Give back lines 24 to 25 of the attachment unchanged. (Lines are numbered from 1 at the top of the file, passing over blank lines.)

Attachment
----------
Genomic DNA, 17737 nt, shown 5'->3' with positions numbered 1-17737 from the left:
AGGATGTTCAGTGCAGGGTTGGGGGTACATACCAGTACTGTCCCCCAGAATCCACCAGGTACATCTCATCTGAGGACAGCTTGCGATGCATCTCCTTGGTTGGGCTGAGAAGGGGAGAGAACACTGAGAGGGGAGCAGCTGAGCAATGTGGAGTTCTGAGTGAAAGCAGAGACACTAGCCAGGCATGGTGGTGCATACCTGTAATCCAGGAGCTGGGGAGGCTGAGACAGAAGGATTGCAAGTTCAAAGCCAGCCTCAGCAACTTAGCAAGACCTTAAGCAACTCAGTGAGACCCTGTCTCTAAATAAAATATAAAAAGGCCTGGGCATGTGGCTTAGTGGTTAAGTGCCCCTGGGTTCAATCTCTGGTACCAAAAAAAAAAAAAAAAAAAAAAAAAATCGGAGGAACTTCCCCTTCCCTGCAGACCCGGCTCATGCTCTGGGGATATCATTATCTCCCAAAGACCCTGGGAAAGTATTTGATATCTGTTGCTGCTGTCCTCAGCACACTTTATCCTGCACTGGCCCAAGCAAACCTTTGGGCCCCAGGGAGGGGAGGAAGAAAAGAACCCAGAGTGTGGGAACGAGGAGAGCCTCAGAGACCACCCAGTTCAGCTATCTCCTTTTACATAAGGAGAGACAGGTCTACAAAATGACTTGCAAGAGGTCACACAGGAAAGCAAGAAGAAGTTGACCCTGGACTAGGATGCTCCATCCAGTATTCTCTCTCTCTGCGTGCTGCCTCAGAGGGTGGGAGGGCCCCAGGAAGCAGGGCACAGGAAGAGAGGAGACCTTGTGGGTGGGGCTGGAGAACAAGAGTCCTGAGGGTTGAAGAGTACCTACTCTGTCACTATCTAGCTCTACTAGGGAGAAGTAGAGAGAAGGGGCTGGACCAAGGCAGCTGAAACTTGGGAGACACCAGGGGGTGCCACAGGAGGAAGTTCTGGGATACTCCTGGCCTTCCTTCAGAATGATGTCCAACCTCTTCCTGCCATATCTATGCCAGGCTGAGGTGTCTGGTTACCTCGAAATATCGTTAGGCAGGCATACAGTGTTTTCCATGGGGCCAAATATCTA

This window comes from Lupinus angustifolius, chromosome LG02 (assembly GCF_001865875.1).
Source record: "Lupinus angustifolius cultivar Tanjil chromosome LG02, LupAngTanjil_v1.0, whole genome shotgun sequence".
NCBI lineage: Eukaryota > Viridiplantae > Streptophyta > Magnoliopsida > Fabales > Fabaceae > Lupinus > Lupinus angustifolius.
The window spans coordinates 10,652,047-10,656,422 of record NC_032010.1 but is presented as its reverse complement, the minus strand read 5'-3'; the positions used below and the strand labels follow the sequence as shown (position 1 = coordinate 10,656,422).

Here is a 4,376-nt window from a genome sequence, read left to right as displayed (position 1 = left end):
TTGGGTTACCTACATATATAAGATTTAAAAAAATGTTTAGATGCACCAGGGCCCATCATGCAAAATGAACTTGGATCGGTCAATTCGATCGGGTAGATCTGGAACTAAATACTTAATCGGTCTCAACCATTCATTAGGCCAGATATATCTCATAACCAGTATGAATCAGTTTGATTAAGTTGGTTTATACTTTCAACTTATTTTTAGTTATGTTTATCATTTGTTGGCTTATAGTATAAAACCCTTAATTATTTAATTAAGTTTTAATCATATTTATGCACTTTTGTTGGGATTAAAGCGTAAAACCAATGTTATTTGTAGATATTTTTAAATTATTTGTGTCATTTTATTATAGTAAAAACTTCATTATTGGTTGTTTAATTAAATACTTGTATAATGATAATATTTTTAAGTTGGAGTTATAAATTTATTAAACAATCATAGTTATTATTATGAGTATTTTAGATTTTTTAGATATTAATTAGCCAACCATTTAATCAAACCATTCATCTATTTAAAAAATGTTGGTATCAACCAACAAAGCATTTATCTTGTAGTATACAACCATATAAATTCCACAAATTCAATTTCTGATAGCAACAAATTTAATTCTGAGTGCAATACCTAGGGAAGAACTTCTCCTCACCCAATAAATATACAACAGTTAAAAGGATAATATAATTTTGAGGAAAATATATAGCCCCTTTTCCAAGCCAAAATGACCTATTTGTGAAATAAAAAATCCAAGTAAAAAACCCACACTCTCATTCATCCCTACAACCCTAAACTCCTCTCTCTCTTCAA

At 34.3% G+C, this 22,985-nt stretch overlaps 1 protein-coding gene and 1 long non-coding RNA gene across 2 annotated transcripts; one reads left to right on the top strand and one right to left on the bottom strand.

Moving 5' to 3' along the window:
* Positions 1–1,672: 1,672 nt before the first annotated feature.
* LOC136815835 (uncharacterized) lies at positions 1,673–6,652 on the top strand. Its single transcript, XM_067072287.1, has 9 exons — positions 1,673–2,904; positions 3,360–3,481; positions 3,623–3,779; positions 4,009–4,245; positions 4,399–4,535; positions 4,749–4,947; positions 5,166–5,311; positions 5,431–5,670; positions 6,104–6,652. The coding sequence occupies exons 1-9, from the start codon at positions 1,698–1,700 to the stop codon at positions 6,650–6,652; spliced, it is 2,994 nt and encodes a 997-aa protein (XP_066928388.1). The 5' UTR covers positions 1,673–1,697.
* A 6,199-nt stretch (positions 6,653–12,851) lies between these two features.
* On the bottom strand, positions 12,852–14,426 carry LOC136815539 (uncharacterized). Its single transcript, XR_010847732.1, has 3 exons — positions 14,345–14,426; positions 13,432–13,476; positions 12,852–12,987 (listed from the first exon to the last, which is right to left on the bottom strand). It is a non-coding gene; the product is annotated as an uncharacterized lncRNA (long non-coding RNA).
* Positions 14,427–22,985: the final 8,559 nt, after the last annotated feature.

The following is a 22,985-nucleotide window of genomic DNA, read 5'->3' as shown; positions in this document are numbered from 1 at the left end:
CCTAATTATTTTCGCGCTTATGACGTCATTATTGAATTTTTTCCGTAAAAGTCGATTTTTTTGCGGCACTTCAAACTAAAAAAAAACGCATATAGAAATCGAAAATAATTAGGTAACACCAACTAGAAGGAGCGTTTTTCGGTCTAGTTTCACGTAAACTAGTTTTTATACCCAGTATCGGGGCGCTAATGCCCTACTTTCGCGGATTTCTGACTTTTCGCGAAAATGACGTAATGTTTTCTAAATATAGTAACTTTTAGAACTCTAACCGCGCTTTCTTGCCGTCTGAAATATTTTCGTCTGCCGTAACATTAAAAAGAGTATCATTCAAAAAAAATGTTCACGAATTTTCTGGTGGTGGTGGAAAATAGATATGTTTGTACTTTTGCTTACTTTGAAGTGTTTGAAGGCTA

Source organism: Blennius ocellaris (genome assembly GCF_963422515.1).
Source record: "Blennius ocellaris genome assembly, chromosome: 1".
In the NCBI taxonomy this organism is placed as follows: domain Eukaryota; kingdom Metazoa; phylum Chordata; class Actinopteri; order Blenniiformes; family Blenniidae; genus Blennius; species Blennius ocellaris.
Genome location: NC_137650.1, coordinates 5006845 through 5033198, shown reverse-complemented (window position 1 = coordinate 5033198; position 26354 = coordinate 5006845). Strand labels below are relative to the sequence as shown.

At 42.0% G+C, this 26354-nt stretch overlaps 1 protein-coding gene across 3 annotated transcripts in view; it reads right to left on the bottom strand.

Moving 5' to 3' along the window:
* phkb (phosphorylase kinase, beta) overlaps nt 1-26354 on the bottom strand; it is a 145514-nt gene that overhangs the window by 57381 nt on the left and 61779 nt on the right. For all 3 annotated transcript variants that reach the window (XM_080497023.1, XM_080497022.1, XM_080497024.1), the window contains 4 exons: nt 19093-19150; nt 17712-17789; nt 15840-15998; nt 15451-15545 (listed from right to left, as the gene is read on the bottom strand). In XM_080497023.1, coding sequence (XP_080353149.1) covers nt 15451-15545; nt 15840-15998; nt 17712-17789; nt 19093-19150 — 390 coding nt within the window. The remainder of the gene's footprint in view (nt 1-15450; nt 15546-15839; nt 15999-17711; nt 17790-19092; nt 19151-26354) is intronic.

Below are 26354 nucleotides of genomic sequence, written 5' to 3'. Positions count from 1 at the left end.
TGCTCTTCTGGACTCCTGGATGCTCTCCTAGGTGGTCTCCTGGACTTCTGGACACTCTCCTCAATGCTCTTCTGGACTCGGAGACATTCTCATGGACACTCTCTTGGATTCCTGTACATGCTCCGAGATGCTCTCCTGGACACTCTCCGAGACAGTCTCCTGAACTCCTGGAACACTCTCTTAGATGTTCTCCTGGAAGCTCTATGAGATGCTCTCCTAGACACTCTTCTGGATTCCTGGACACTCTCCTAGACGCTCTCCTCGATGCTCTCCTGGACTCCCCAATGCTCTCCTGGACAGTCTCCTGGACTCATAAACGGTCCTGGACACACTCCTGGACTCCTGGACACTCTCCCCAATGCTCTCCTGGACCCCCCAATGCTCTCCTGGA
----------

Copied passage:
* phkb (phosphorylase kinase, beta) overlaps nt 1-26354 on the bottom strand; it is a 145514-nt gene that overhangs the window by 57381 nt on the left and 61779 nt on the right. For all 3 annotated transcript variants that reach the window (XM_080497023.1, XM_080497022.1, XM_080497024.1), the window contains 4 exons: nt 19093-19150; nt 17712-17789; nt 15840-15998; nt 15451-15545 (listed from right to left, as the gene is read on the bottom strand). In XM_080497023.1, coding sequence (XP_080353149.1) covers nt 15451-15545; nt 15840-15998; nt 17712-17789; nt 19093-19150 — 390 coding nt within the window. The remainder of the gene's footprint in view (nt 1-15450; nt 15546-15839; nt 15999-17711; nt 17790-19092; nt 19151-26354) is intronic.

Below are 26354 nucleotides of genomic sequence, written 5' to 3'. Positions count from 1 at the left end.